During that time, the 700,000-square-foot facility, which operates on city-owned land, typically stored not only parked trucks, but also “empty oil containers, discarded batteries, metal containers, discarded truck parts,” and other materials, according to the suit. “Oil, grease, rinse water, soap residue, engine coolant, solvents, volatile organic compounds, heavy metals associated with vehicle fluids, and storm water falling on the maintenance floor flow[ed] unobstructed to at least two storm drains,” the suit alleged.
Oakland attorney Michael Lozeau, who represents Northern California River Watch — along with the Teamsters and the workers’ rights group East Bay Alliance for a Sustainable Economy, which both later joined the suit — said he was surprised to find out that Aboudi’s facility had been in business for four years without even applying for the required stormwater permits, let alone stopping the flow of pollution into the bay. “It’s very rare to find facilities that haven’t even bothered to apply,” he said.
Public records show that Aboudi did not apply for the permits until after he was sued in 2010. The case is currently in settlement negotiations. Such cases typically settle after defendants take the proper measures to stop polluting and pay some sort of penalty.
In an interview, Aboudi contended that he did not violate labor laws — despite the judge’s tentative ruling to the contrary. And he said he did not know about the stormwater runoff problem or that he needed permits until the suit was filed.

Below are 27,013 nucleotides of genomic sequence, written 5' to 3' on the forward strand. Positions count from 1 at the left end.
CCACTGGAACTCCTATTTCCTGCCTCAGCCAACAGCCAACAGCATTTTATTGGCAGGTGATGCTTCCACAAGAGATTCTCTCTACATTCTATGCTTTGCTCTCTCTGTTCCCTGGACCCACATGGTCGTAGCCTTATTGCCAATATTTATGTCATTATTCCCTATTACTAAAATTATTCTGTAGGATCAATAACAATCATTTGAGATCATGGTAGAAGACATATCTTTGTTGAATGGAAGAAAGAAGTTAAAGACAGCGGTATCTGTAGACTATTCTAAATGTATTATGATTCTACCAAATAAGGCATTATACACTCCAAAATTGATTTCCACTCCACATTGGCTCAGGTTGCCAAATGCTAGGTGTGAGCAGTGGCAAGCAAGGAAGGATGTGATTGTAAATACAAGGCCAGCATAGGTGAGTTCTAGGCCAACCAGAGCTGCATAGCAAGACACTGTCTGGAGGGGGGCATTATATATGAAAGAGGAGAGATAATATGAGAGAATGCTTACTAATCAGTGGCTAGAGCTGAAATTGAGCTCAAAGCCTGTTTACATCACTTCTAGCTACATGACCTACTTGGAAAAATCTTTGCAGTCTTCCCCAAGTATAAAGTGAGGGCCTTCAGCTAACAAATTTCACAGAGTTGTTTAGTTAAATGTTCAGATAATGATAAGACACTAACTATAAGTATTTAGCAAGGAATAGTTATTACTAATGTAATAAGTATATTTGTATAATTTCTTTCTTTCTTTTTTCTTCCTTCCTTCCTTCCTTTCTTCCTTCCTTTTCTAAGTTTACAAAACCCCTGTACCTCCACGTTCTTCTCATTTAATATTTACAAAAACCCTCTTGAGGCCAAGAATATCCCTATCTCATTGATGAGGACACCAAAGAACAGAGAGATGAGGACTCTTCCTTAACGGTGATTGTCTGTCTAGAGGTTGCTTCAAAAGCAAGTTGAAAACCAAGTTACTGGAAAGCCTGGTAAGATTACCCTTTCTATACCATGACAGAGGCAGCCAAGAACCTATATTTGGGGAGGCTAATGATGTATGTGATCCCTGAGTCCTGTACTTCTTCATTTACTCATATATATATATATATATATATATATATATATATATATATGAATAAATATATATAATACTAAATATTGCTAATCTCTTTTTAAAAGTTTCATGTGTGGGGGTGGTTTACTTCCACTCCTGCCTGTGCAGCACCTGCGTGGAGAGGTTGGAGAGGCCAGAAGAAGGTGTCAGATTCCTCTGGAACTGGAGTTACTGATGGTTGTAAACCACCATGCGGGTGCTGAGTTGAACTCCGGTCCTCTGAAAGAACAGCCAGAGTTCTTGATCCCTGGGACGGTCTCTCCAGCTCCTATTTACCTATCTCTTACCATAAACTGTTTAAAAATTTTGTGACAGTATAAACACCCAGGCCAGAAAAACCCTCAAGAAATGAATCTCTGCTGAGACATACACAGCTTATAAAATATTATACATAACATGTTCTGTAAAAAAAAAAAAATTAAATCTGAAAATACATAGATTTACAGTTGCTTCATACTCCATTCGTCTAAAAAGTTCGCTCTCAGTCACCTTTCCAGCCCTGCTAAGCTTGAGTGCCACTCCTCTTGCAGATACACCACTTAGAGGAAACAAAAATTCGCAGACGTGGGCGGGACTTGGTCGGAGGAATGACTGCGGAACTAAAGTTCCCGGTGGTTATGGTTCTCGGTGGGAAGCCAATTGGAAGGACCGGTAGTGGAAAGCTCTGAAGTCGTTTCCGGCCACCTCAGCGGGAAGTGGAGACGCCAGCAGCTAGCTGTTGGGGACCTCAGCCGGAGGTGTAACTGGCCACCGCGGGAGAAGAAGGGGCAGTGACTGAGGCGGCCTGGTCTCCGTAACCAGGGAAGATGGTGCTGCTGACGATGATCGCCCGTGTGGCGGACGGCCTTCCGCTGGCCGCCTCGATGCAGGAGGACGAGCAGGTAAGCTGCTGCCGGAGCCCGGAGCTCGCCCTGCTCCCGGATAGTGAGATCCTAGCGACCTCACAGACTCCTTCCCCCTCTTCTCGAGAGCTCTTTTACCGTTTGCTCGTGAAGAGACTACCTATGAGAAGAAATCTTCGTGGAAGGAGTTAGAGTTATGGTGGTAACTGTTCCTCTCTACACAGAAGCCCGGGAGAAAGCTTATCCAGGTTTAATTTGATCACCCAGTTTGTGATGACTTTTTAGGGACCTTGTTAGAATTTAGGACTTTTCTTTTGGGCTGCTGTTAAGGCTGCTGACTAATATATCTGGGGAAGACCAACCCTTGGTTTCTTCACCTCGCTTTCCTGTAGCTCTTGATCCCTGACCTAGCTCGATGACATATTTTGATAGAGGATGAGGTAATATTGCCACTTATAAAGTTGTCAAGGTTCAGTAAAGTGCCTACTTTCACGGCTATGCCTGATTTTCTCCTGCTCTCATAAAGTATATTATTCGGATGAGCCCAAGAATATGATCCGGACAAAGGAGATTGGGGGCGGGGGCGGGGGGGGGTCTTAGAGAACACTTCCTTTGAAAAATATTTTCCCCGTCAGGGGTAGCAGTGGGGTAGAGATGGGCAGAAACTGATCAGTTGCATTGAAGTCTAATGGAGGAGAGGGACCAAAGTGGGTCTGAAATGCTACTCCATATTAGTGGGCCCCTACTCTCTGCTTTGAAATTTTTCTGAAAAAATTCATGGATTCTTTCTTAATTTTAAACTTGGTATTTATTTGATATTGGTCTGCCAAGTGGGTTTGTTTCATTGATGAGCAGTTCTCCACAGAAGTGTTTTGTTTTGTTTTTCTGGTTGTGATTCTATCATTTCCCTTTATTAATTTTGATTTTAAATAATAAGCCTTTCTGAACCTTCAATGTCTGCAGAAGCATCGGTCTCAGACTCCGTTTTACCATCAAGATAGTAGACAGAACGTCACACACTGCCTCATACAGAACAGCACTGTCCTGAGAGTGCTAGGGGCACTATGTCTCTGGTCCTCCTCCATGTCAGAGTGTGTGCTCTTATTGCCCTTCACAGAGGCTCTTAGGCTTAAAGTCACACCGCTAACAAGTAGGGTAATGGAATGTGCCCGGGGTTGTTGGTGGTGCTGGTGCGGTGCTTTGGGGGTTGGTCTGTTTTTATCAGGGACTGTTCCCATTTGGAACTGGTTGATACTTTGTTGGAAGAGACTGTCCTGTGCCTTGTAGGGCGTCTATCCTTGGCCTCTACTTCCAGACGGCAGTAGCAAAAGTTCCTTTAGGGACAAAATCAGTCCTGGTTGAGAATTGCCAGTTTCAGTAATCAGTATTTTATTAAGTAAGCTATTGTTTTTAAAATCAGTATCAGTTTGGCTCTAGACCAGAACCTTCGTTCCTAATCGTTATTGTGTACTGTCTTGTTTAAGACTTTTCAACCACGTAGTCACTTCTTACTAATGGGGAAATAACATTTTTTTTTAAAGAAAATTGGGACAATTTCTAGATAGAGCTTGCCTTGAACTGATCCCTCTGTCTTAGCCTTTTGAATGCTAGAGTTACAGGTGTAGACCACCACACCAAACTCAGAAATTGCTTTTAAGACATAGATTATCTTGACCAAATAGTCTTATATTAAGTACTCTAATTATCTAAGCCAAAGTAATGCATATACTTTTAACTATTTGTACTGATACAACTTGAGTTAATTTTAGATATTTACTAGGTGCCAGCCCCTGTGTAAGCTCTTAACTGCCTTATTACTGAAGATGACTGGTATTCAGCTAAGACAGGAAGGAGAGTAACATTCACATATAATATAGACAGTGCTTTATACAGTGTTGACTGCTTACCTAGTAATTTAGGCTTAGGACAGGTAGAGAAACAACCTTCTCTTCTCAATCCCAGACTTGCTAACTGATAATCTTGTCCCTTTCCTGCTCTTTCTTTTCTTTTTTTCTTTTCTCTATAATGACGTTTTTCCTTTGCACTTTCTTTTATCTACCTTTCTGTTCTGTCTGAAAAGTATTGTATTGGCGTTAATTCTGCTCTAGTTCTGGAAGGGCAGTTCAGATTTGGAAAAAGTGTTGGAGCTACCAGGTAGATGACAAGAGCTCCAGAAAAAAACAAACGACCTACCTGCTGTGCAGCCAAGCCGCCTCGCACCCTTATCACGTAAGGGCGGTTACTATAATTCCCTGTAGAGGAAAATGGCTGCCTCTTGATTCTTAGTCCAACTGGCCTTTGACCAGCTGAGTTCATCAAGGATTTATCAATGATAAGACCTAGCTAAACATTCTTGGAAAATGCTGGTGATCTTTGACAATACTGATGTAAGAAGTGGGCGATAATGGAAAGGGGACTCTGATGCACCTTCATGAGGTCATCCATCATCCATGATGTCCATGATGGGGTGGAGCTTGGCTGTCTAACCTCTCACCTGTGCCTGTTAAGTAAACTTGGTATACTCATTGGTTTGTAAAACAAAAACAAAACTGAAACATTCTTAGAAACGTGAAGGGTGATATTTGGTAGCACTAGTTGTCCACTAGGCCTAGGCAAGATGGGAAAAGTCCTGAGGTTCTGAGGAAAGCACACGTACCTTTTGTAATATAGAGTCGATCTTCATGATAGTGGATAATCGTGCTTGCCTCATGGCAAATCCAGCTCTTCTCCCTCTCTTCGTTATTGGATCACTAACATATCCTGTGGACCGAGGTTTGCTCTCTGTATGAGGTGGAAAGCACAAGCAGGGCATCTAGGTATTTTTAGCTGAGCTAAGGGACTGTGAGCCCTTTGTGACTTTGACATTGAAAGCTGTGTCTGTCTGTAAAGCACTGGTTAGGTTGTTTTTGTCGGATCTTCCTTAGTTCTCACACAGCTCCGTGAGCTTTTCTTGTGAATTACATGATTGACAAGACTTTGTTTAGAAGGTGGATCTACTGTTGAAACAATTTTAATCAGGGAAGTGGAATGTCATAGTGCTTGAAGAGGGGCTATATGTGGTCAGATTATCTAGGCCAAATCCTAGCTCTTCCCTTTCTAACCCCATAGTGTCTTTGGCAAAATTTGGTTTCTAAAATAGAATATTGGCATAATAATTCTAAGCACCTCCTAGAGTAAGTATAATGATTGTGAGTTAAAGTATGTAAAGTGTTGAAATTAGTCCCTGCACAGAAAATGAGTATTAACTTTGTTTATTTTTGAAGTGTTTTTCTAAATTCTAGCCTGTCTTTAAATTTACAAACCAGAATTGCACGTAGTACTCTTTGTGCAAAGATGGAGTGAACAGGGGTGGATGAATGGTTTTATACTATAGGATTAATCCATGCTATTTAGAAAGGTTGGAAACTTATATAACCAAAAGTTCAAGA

But at the same time, he also alleged that both suits were an attempt by the Teamsters and others to bankrupt him. “They’re trying to break me,” he said. “They’re trying to put me out of business with a bunch of legal bills.”
In the past, Aboudi has feuded with the Teamsters over labor organizing at the port. Several years ago, the Teamsters urged the port to contract with larger trucking companies that employ union drivers. Several environmental groups joined the cause, noting that shipping companies that forced small independent truckers to wait in line for hours at a time to get their trucks loaded were worsening truck emissions in West Oakland. Larger trucking companies, the groups argued, would be powerful enough to push back against the shippers, and thus put an end to trucks idling at the port. Aboudi, however, was one of the leading voices against the movement, arguing that it would hurt small truckers.
In an interview, Doug Bloch of the Teamsters said Aboudi wouldn’t be in legal trouble if he had followed labor and environmental laws. “If you pay your people, you don’t have anything to worry about,” he said.